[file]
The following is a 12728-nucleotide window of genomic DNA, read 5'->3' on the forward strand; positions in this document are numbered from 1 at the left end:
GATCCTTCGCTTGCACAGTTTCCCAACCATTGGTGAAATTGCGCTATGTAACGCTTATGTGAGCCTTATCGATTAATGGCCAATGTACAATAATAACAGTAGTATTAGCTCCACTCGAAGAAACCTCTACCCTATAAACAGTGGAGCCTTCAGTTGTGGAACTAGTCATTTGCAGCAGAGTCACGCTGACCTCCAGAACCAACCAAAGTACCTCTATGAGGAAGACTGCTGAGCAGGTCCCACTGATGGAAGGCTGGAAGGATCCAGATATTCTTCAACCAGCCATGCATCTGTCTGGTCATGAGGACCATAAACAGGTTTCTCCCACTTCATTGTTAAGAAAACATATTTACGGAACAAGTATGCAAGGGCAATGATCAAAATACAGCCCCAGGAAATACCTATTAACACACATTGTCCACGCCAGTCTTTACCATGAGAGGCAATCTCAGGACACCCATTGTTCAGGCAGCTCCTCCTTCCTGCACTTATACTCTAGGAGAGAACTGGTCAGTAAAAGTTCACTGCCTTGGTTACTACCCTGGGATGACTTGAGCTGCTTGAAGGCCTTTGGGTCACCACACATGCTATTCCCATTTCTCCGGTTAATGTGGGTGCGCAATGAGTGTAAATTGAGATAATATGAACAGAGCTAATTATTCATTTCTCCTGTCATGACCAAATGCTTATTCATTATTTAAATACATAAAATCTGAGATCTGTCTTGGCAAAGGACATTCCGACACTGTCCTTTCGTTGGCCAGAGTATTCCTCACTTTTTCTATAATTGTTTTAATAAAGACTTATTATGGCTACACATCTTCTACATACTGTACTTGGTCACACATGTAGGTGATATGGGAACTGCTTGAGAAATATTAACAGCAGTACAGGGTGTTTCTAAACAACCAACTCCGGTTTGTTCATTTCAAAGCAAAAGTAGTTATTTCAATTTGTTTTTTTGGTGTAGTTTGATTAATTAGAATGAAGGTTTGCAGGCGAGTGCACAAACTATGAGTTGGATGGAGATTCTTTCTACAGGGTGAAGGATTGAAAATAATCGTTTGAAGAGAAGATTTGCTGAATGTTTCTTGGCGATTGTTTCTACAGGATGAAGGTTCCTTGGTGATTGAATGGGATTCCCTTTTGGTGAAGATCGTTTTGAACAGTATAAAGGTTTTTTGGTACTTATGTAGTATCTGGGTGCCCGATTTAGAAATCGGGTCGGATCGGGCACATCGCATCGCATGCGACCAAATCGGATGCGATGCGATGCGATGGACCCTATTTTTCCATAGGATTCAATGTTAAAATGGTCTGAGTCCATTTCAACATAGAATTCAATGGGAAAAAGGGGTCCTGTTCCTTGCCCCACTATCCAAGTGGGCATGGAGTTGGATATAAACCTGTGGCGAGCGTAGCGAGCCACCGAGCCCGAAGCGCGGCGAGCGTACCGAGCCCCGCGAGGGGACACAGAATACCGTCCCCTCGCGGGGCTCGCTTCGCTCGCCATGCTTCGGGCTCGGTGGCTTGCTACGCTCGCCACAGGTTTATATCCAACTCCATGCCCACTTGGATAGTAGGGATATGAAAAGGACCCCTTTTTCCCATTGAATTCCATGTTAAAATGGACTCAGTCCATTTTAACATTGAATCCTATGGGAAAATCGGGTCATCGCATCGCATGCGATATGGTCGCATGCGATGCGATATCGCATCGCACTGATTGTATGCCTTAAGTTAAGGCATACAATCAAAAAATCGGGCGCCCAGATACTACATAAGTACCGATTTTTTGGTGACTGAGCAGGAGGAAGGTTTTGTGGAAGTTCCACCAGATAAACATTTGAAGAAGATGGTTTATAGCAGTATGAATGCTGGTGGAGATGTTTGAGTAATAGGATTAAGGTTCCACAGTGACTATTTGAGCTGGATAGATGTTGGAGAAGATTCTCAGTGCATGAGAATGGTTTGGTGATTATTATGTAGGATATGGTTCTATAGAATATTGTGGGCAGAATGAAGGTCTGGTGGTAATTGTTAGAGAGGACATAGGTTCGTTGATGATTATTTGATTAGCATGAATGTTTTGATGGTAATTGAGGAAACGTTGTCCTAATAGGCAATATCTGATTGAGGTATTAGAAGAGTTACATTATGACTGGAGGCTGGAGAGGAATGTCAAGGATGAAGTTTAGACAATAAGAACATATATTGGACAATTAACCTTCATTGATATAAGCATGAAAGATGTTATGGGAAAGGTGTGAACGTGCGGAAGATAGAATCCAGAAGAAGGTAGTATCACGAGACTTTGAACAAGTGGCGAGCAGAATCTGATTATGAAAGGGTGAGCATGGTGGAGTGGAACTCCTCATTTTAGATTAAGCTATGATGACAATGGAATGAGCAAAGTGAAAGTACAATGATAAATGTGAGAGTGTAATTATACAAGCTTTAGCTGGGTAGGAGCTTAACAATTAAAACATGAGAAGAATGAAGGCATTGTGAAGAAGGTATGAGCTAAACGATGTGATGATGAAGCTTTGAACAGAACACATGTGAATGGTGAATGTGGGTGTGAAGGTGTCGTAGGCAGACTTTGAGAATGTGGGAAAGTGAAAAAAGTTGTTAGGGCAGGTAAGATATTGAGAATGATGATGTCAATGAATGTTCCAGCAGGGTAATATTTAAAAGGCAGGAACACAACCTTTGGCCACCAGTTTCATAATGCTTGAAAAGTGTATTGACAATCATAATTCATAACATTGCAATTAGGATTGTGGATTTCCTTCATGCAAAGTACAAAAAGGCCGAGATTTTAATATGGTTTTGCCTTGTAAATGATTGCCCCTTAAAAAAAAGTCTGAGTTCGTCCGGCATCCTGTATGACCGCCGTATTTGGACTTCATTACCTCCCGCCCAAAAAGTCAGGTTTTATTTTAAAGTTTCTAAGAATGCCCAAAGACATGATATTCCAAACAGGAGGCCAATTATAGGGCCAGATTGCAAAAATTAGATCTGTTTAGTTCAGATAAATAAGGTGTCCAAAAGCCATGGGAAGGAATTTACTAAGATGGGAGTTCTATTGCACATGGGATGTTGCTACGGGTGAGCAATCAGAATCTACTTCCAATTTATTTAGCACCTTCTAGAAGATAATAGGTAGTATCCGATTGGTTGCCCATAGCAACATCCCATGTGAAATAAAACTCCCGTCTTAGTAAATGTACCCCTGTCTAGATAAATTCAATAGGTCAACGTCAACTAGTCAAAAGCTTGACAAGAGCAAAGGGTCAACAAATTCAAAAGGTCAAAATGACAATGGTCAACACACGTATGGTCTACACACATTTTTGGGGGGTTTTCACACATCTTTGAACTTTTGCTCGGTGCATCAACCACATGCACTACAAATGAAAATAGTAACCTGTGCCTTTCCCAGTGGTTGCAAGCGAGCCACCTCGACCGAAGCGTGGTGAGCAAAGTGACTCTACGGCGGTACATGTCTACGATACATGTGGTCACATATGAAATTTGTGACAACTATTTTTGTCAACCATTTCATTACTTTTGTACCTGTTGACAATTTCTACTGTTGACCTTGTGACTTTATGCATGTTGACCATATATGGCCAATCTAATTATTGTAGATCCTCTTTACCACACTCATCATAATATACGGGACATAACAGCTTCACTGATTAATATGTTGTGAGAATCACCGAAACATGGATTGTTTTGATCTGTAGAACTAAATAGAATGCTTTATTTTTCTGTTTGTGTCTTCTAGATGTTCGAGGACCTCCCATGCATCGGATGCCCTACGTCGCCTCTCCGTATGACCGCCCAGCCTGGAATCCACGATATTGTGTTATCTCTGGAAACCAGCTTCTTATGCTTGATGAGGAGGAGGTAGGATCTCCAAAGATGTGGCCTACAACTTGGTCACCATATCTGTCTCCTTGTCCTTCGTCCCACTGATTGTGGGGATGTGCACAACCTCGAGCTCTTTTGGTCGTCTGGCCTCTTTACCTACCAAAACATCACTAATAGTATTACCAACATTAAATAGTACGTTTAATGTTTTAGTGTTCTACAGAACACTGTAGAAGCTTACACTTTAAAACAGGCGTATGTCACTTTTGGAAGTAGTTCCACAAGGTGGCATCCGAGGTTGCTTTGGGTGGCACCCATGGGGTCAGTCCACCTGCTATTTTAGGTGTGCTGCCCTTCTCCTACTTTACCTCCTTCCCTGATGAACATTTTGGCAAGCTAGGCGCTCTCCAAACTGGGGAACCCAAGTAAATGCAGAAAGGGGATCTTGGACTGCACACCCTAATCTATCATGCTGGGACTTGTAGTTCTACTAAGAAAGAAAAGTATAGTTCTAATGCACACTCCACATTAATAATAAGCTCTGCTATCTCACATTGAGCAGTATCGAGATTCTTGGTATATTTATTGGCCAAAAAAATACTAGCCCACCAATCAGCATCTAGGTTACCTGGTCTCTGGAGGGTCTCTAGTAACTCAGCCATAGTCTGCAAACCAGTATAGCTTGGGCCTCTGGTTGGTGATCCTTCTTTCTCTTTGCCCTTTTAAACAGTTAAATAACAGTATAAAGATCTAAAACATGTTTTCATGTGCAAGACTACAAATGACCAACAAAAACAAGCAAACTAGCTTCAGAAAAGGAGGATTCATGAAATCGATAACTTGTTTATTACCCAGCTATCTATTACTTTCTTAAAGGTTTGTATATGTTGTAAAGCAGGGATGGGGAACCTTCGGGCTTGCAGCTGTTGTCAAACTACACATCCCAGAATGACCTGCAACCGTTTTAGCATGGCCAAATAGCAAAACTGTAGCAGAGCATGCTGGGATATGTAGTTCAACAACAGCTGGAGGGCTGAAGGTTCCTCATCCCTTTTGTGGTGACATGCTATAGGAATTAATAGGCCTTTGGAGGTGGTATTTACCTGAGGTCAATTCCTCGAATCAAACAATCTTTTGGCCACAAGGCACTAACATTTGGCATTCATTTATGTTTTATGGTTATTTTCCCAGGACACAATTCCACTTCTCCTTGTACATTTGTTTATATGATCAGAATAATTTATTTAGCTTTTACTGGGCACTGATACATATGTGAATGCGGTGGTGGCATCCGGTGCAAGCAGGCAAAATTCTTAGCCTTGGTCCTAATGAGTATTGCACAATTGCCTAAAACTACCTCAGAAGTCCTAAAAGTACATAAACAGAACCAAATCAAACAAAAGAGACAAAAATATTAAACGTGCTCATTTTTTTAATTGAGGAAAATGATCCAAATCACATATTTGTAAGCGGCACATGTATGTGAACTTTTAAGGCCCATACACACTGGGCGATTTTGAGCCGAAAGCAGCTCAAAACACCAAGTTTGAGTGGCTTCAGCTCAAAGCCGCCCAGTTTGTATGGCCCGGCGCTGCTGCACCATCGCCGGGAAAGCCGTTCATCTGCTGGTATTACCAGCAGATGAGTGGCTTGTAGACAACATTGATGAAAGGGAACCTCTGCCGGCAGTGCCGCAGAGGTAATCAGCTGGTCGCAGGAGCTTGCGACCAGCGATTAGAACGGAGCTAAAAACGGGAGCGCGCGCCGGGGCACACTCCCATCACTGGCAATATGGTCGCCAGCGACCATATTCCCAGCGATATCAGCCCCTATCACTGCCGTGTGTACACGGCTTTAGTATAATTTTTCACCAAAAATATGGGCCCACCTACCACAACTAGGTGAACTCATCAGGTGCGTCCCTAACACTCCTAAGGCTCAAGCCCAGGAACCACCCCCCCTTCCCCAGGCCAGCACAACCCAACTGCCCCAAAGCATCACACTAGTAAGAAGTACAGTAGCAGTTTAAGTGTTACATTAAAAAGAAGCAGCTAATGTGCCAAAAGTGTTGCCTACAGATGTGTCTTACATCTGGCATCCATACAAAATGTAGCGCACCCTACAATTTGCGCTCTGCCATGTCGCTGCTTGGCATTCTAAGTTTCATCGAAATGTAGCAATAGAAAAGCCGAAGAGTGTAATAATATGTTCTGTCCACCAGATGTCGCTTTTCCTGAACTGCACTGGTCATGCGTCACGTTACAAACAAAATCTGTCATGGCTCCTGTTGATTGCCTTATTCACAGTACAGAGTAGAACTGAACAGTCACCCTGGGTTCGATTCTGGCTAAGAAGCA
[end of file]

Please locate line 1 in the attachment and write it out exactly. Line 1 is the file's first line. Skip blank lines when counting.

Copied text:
The following is a 12728-nucleotide window of genomic DNA, read 5'->3' on the forward strand; positions in this document are numbered from 1 at the left end: